France's presidential candidates are making their final pitches. In a drama-filled campaign, Vote&Vous, a voting assistance application, aims to help users look beyond the personalities to the policies.
Eleven candidates. Two rounds of voting. Multiple scandals. At times, the French presidential campaign has seemed more like theater than politics, with personalities and emotions overriding policies and facts. But a group of young civically engaged French citizens hopes to help voters focus on the issues - and not the drama - with its voting advice application (VAA) Vote&Vous.
A French tool with German roots
The application, which launches on Monday, April 17 - one week ahead of the first-round voting on April 23 - grew out of a German-French partnership, Vote&Vous co-founder and Director Benjamin Kurc told DW. In 2013, he and other French scholarship participants paid a visit to the Federal Agency for Political Education (BPB) in Berlin, where they were introduced to the Wahl-o-Mat, Germany's popular VAA that had over 13 million users during the 2013 German parliamentary campaign.
"They were looking for a French partner for the 2014 European Parliament (EP) elections," Kurc said. The group searched around, and after failing to find a possible partner organization in France, they decided to take on the project themselves.
The first Vote&Vous tool attracted 350,000 users in the 2014 EP elections, and Kurc wants his VAA to reach the widest spectrum possible in the upcoming French presidential elections.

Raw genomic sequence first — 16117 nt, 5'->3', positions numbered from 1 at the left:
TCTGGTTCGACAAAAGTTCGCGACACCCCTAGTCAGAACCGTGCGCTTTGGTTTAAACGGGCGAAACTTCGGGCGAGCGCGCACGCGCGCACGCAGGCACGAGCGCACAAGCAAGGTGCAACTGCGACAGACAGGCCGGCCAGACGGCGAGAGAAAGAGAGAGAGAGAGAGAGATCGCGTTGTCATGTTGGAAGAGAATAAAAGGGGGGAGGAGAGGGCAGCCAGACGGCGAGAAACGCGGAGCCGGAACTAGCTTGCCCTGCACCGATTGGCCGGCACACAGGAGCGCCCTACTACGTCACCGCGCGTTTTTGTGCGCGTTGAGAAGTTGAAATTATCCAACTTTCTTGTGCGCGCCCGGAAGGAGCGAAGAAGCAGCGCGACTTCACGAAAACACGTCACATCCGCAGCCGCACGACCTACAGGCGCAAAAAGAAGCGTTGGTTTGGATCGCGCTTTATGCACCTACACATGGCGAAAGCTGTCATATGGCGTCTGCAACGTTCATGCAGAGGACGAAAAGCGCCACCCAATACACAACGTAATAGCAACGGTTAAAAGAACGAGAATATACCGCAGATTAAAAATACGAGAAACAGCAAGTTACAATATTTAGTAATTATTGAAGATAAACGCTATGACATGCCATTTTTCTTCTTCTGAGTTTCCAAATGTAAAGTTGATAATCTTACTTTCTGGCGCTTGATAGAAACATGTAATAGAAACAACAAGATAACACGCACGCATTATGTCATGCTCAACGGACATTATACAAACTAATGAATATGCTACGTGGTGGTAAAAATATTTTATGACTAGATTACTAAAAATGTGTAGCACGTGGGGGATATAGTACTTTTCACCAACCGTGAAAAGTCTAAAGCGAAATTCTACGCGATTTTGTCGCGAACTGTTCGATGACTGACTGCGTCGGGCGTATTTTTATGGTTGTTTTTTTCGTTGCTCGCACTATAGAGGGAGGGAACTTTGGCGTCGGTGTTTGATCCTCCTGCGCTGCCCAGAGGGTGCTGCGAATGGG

20 years and running
VAAs are not a new thing. The grandfather of today's digital version, StemWijzer, was born in 1989 in the Netherlands through collaboration between the Dutch Citizenship Foundation and other partners. Though StemWijzer's inaugural book and floppy-disk duo did not find a large market - fewer than 50 copies of the disk were sold - today, the Dutch VAA is one of the most successful voting aids. Over 6.8 million individuals consulted the app in this spring's Dutch elections, according to the StemWijzer's website, and nations across Europe have country-specific versions.
The underlying principle of all VAAs is straightforward: The tools calculate political proximity, as Professor Stefan Marschall of the Heinrich Heine University in Dusseldorf, who researches VAAs, explained.
A VAA present the user with a series of questions, and the user's answers are compared to positions of parties or candidates. The algorithm or method utilized to calculate the user's political proximity can vary between VAAs, Marschall said. "But the principle remains the same: [A VAA shows] distance and nearness between the user and the parties or candidates."
"There is no gold standard, no one method that is the most objective," Marschall added. "The most important thing is … whether questions are asked that have to do only with factual issues," rather than questions of party image or personality.
Vote&Vous: a focus on the young generation
What sets the Vote&Vous model apart is that the policy questions are developed by young people who come together in civic seminars. For the current presidential Vote&Vous, 56 questions were created by around 30 young people in Paris over two days. This method not only fosters civic participation, Kurc argues, but enables the creation of policy questions that may not be high up on politicians' lists, yet are important to young voters.